Foot sprains are treated with the application of ice, possibly the use of walking aids during the acute phase, physiotherapy, protective taping, anti-inflammatory medication and possibly analgesics for pain depending on the severity of the injury.

Soft Tissue

Substantially recovered up to €19,800

Significant ongoing €10,000 to €49,400

Serious and permanent conditions €37,200 to €70,400

Dislocations

Substantially recovered €14,000 to €25,900

Significant ongoing €19,700 to €55,400

Serious and permanent conditions €46,100 to €75,900

Fractures

Simple foot fractures, non-displaced and even some displaced often do not need reduction. Recovery is usually fully achievable but some are. Serious fractures are those where prolonged treatment, permanent disability and/or future complications such as arthritis exist.

Substantially recovered €14,900 to €48,900

Significant ongoing €20,800 to €59,200

Serious and permanent conditions €47,100 to €80,500

PIAB Book of Quantum

June 2004 Version 1 27

Crush Injuries

A crush injury is a serious type of soft-tissue injury and may include fracture, vein and nerve damage.

Treatment of these major soft-tissue injuries may involve vein repair, nerve repair, debridement, repeated wound irrigations and skin grafts. Amputation may become necessary unless the neurovascular viability of the limb or part thereof is restored. Any associated fractures and other soft tissue damage such as ligament and tendon injuries will also require repair.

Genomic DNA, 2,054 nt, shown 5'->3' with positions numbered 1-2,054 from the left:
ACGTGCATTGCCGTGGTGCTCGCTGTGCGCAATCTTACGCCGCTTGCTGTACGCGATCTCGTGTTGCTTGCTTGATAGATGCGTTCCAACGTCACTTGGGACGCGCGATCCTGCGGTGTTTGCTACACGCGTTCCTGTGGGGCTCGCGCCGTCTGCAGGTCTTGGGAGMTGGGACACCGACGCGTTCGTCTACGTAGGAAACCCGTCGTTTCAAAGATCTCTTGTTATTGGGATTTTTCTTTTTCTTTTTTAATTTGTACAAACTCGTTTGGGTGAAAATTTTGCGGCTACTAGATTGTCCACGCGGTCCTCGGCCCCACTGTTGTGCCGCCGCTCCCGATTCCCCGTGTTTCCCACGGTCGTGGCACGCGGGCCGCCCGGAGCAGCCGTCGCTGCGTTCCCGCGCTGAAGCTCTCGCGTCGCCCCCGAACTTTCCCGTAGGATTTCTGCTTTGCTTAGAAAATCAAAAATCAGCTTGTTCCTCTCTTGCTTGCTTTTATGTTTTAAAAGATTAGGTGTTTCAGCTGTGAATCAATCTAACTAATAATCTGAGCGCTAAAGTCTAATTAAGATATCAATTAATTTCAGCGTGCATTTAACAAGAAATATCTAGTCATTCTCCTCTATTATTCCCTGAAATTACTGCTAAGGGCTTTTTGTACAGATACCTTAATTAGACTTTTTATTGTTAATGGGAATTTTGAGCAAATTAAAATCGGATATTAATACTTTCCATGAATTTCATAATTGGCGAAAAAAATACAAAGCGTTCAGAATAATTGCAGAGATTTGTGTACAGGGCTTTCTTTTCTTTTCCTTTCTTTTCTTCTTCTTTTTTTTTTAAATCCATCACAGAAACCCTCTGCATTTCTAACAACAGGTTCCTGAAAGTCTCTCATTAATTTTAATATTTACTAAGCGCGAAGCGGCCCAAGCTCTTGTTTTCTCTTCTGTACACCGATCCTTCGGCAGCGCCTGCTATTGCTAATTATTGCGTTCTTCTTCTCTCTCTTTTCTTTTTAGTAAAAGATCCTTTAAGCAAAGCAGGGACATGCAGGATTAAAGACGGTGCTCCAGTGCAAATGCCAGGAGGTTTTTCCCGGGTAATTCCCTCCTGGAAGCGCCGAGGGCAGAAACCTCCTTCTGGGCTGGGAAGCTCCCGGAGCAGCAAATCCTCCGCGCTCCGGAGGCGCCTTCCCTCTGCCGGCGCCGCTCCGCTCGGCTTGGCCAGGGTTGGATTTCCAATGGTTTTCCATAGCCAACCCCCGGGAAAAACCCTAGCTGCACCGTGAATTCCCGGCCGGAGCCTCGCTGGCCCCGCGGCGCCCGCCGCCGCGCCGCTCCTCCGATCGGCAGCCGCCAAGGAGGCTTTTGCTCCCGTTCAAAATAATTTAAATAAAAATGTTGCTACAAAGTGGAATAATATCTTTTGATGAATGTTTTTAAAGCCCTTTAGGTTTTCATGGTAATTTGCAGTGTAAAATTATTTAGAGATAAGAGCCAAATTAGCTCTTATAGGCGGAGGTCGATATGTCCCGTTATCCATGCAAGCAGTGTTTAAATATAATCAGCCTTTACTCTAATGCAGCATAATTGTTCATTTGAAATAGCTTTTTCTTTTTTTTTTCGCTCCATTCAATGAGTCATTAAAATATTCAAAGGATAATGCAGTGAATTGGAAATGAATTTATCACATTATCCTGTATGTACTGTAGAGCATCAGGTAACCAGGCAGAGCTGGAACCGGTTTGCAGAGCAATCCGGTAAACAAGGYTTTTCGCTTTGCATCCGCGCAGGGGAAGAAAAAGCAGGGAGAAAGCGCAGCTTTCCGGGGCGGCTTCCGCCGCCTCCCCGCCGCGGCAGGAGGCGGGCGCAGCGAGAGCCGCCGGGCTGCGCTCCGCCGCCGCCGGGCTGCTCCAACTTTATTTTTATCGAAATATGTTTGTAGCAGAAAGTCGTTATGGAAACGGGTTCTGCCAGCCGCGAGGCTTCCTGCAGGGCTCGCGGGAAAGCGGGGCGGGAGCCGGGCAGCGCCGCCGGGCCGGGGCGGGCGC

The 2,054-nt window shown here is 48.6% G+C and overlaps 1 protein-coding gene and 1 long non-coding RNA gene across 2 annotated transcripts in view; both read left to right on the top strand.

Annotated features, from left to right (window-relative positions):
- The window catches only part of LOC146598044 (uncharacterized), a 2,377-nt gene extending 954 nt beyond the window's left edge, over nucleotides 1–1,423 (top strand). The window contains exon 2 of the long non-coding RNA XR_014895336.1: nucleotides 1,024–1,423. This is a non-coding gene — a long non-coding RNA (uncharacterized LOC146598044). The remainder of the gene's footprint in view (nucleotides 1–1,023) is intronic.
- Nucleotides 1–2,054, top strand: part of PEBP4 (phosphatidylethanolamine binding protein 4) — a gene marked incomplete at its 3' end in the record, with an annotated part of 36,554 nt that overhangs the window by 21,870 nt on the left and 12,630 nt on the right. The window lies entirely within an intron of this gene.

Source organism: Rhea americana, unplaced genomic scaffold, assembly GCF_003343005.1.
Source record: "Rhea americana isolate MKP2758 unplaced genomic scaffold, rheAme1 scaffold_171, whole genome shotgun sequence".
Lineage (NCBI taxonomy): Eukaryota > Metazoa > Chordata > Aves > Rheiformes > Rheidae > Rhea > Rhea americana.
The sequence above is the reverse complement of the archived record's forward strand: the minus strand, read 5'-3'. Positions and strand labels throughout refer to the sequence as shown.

Substantially recovered €12,100 to €25,100

Significant ongoing €13,000 to €66,000

Serious and permanent conditions €16,000 to €84,200

 

Toes

Dislocation

The majority of toe dislocations are relatively minor where reduction is achieved by manipulation and followed up with a period of foot immobilisation in a cast. If reduction cannot be achieved by closed methods, an arthrotomy (surgical opening of a joint) may be required to achieve reduction.

Big Toe

Substantially recovered €11,400 to €31,100

Significant ongoing €12,600 to €34,900

Serious and permanent conditions €20,300 to €41,700

Toes

Substantially recovered €11,300 to €15,000

Significant ongoing €11,900 to €17,900

Serious and permanent conditions €15,000 to €20,300

PIAB Book of Quantum

June 2004 Version 1 28

Fractures

Most toe fractures heal satisfactorily with conservative treatment. In some rare cases, surgical intervention is required, such as open reduction or a level of disability permanently may occur

Big Toe

Substantially recovered €11,800 to €16,700

Significant ongoing €13,200 to €24,700

Serious and permanent conditions €20,800 to €32,300

Toes

Substantially recovered €11,300 to €16,100

Significant ongoing €11,900 to €19,000

Serious and permanent conditions €14,900 to €21,600

Contact Us

So why not get a no obligation fixed fee quote now. You could save a lot of money. If you have questions, why not call or email us now without obligation and we will be happy to answer your queries without charge.

Disclaimer